Five Friends Blend Compositional, Musical and Performance Skills
By Joe Aiello
Victoire. It’s the French feminine of Victoria. And since the name doesn’t provide a clue to the group’s music, I listened.
The female quintet’s latest CD is Cathedral City (New Amsterdam Records). The cut “A Door in the Dark” features a laconic keyboard line overlaid by violin and woodwind, and the music is ethereal, sometimes atonal and sinister — yet sometimes very melodic and hopeful. “I Am Coming for My Things” spotlights a constant, pulsing clarinet line overlaid by audio of a phone call by a disembodied voice. The title cut (“Cathedral City”) showcases an up-tempo rhythm line and a wordless vocal with a recording of a male voice speaking intermittently.
Victoire manages to develop an introverted, moody, thought-provoking percussive motif without the use of percussion of any kind. Overlaying layers of melody create more of a musical tapestry than what one might consider a standard compositional format. Every instrument is not only featured, but also integral and interwoven with the others. Violin parts range from concerto-like solos to Mark O’Connor-ish fiddle riffs.
Classifying the music composer/keyboardist Missy Mazzoli creates and Victoire performs is no easy task. What comes to my mind while listening are descriptions such as chamber rock, rock-ish, pop-structured, minimalist, consuming, new age, world music, electronic and pop-paced. Mazzoli herself uses terms like arresting, dreamlike, mysterious, and chaotic. “Labels are hard for me (and for most composers),” she states, “since I’m interested in creating new genres and writing music unlike anything that has been written before. But I actually don’t mind the label indie-classical, since I feel like my music comes from a classical tradition, is very ‘do-it-yourself,’ or independent, and is also influenced by indie rock.”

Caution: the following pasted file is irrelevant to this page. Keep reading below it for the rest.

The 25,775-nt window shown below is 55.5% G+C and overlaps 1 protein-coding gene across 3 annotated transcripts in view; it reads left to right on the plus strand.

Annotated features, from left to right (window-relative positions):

Not to muddy the water, but my personal observation is that Victoire’s music begs listeners to close their eyes and allow the music to seep into their psyches. Having said that, I find the easiest way for me to describe it is to say “think Cirque Du Soleil meets Phillip Glass … and Maurice Ravel.” For me, it’s New Age and Glass-ish in a quintet, chamber format, but without the mindless repetition.
It starts you thinking about the purity of music, and makes you wonder how one goes about composing it. I asked and found that it’s a multi-part process that starts with a well-grounded musical education.
“I got a Bachelors degree in composition at Boston University,” notes Mazzoli, “and a Masters degree at the Yale School of Music. I also studied at the Conservatory of The Hague in the Netherlands.” Mazzoli’s not alone in that regard. Clarinetist Eileen Mack received a Masters degree in 2006 from the Manhattan School of Music, and is currently a doctoral student at Stony Brook University. Bassist Eleonore Oppenheim is an alumna of Yale University School of Music and the Julliard School. She is currently pursuing a doctoral degree in performance at SUNY Stony Brook University.